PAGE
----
United States District Court, S.D. Indiana, Indianapolis Division
ORDER ON DEFENDANTS' RENEWED MOTION FOR LEAVE TO
SUBMIT NEW EXPERT REPORT
Baker United States Magistrate Judge
are in a bind. Their expert witness, Dr. John Yuille, died
July 23, 2017. Defendants thereafter identified Dr. Barry
Cooper as their replacement expert witness, and on September
5, 2017, filed a motion for leave to submit this new expert
witness report. Shortly thereafter, on September 29, 2017,
the Court granted summary judgment in Defendants' favor.
As a result, the Court denied as moot Defendants' motion
to submit Dr. Cooper's new expert witness report.
Plaintiff successfully appealed the summary judgment ruling,
resulting in the Seventh Circuit Court of Appeals reversing
that ruling and remanding this case for trial. This prompted
Defendants to renew their motion to disclose their new expert
witness report. [Filing No. 335.]
objects to Defendants' renewed effort to disclose Dr.
Cooper as an expert witness. [Filing No. 338.] The Court held
a telephonic status conference on August 2, 2019, and gave
the parties an opportunity to be heard on this motion and
objection. As more fully set forth below, the Court grants
Defendants' renewed motion, but imposes strict deadlines
governing the disclosure of Dr. Cooper's report, his
deposition, and any challenge to his testimony.
Civ. Pro. 37(c)(1) provides in relevant part that a party may
supplement its witness disclosures provided that the failure
to timely do so was either justified or harmless. Finley
v. Marathon Oil, 75 F.3d 1225, 1230 (7th Cir. 1996).
Plaintiff faults Defendants for retaining Dr. Cooper in 2017
but as yet having failed to disclose his expert witness
report. Ordinarily, such a failure would be inexcusable. In
the instant case, however, the intervening summary judgment
ruling and appeal understandably contributed to
Defendants' predicament. While it may have been prudent
for Defendants to push forward with securing Dr. Cooper's
report during the pendency of the appeal, it is not
particularly surprising that they did not do so. Having
secured a ruling before this Court that may have ended this
litigation, Defendants opted not to spend the time and money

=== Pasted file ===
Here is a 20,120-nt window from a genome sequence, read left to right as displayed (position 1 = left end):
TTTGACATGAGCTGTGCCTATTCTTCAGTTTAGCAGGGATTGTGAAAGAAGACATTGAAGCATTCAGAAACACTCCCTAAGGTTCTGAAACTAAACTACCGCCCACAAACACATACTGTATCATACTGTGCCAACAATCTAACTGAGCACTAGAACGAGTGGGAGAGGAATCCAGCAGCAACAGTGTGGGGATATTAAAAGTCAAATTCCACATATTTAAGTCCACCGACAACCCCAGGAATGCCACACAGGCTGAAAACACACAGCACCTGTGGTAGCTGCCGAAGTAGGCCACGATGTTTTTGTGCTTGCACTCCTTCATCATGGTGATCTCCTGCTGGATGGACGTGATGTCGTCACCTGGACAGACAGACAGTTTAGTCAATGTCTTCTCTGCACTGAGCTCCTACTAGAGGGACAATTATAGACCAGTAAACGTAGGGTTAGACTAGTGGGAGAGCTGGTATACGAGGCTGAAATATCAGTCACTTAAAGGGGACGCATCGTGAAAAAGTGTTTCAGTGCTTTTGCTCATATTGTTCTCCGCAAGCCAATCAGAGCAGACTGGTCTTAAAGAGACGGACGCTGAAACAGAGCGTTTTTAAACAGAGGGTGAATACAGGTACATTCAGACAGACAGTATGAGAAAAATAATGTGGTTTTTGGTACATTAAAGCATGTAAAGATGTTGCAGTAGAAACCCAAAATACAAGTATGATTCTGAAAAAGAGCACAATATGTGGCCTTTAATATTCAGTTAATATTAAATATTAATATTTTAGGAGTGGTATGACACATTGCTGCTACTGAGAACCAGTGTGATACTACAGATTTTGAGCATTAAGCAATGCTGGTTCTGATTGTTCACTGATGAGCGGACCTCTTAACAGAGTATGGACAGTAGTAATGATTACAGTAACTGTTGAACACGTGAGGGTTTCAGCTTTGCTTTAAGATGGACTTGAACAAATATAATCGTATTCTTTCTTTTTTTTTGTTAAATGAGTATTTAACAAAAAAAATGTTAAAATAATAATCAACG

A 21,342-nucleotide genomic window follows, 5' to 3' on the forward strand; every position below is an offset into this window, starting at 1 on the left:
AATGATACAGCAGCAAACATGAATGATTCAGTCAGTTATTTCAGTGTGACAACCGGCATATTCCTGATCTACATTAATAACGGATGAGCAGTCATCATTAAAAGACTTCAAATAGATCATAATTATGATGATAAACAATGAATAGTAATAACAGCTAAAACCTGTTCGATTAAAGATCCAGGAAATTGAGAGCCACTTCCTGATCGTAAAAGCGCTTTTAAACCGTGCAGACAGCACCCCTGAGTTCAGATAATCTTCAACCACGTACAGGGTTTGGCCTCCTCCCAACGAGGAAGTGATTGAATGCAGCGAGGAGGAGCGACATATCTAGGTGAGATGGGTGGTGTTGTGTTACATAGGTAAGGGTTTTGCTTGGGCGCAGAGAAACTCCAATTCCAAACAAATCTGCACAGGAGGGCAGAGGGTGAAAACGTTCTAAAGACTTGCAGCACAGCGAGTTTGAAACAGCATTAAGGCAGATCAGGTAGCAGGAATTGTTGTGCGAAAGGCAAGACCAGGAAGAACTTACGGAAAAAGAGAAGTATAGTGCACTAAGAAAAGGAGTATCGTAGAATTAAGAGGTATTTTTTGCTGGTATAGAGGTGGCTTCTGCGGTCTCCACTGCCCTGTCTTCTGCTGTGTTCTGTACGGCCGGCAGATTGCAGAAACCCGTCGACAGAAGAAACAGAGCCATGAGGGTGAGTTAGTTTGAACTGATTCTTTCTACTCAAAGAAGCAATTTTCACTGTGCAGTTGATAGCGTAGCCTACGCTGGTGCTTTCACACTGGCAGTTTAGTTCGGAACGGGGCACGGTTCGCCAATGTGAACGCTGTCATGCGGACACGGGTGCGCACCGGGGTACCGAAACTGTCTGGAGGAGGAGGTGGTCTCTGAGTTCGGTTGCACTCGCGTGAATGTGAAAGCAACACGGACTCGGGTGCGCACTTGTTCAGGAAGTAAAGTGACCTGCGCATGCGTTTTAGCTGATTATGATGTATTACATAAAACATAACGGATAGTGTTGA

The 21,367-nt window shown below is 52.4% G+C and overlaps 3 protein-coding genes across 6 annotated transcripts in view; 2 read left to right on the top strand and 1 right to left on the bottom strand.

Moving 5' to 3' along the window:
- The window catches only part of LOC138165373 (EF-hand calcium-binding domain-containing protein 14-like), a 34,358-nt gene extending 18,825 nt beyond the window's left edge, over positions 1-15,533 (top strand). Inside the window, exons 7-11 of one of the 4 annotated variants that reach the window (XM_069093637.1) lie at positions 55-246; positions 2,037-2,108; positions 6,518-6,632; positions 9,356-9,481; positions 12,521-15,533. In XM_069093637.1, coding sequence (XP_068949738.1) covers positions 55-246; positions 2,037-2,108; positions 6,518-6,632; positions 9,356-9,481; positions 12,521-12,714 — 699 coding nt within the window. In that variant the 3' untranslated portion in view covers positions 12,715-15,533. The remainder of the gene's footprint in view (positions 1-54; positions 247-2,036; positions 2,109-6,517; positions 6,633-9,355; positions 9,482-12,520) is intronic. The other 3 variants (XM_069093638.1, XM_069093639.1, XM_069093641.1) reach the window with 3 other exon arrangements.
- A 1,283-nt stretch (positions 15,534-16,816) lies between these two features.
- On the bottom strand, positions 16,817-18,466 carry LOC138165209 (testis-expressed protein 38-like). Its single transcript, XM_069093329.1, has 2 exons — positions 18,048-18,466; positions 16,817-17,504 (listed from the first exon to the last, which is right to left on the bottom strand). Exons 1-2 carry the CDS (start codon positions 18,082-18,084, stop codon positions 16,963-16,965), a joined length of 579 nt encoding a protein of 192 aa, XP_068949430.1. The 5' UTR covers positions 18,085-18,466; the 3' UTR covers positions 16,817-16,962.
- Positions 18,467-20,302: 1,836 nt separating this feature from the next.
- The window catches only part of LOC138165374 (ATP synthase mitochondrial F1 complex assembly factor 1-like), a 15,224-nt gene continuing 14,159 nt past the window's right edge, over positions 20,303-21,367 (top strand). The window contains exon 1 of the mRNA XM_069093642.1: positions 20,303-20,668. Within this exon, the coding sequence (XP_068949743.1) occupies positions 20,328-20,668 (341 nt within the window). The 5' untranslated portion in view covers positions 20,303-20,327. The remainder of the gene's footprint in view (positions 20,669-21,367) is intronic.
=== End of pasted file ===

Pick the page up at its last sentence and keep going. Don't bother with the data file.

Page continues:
needed to secure Dr. Cooper's report during the pendency
of the appeal. When the appeal was decided against
Defendants, they then pushed forward with obtaining Dr.
Cooper's report, which included filing the renewed motion
to submit his report that now pends before this Court. Thus,
while Plaintiff fairly questions Defendants' approach in
this regard, Defendants' approach was justified.
closer question is whether Defendants' conduct is
harmless. Plaintiff makes a convincing argument that the late
disclosure of Dr. Cooper's report imposes a hardship on
Plaintiff, who will want to depose Dr. Cooper, could seek to
challenge his testimony, and will need to be prepared to
confront his testimony at trial if Dr. Cooper is not
excluded. The demands imposed on Plaintiff (and Defendants as
well) by the rapidly approaching October 15, 2019, final
pretrial conference, the November 12, 2019, trial, and
related deadlines will be significant. And as Plaintiff
persuasively points out, Defendants were aware of the need to
disclose Dr. Cooper's report when they agreed to the
November 12 trial date. As a result, the Court cannot
conclude that Defendants' conduct is harmless.
having found Defendants' conduct was justified, the fact
that this conduct harmed Plaintiff does not preclude
Defendants from submitting Dr. Cooper's report. Rule
37(c)(1) permits Dr. Cooper to testify if Defendants'
conduct was either justified or harmless. And the
harm to Plaintiff is minimized in two significant ways.
First, Plaintiff has known of Defendants' intention to
use Dr. Cooper as a witness and have had his curriculum vitae
and related materials (but not his report), since September
5, 2017. Second, Dr. Cooper's report is expected to be
substantially similar to Dr. Yuille's report. So the
Court will grant Defendants' renewed motion to submit Dr.
being said, the Court retains the discretion to impose
appropriate pretrial deadlines and may impose deadlines to
minimize the harm to Plaintiff caused by Dr. Cooper's
untimely report. Even though the harm has been minimized, it
still exists. Accordingly, Defendants shall disclose Dr.
Cooper's report no later than August 26, 2019.
Defendants' request to extend this deadline to September
9, 2019, is unworkable and is denied. Defendants have
contributed greatly to the bind they find themselves in. They
will have to coordinate with Dr. Cooper to expedite his
report. This could require, for example, Defendants to pay
Dr. Cooper a premium to expedite his report. But if Dr.
Cooper's report is not disclosed by August 26, it will
not be allowed. In addition, Dr. Cooper must make himself
available for deposition by Plaintiff no later than September
20. If Dr. Cooper cannot be available by this date, his
testimony will not be allowed. Any motion to limit or
preclude Dr. Cooper's trial testimony shall be filed by
October 1, 2019, and any response shall be filed by October
8, 2019. These deadlines will be strictly enforced in light
of the October 15 final pretrial conference.
these reasons, and with these limitations, the Court grants
Defendants' renewed motion to disclose their new ...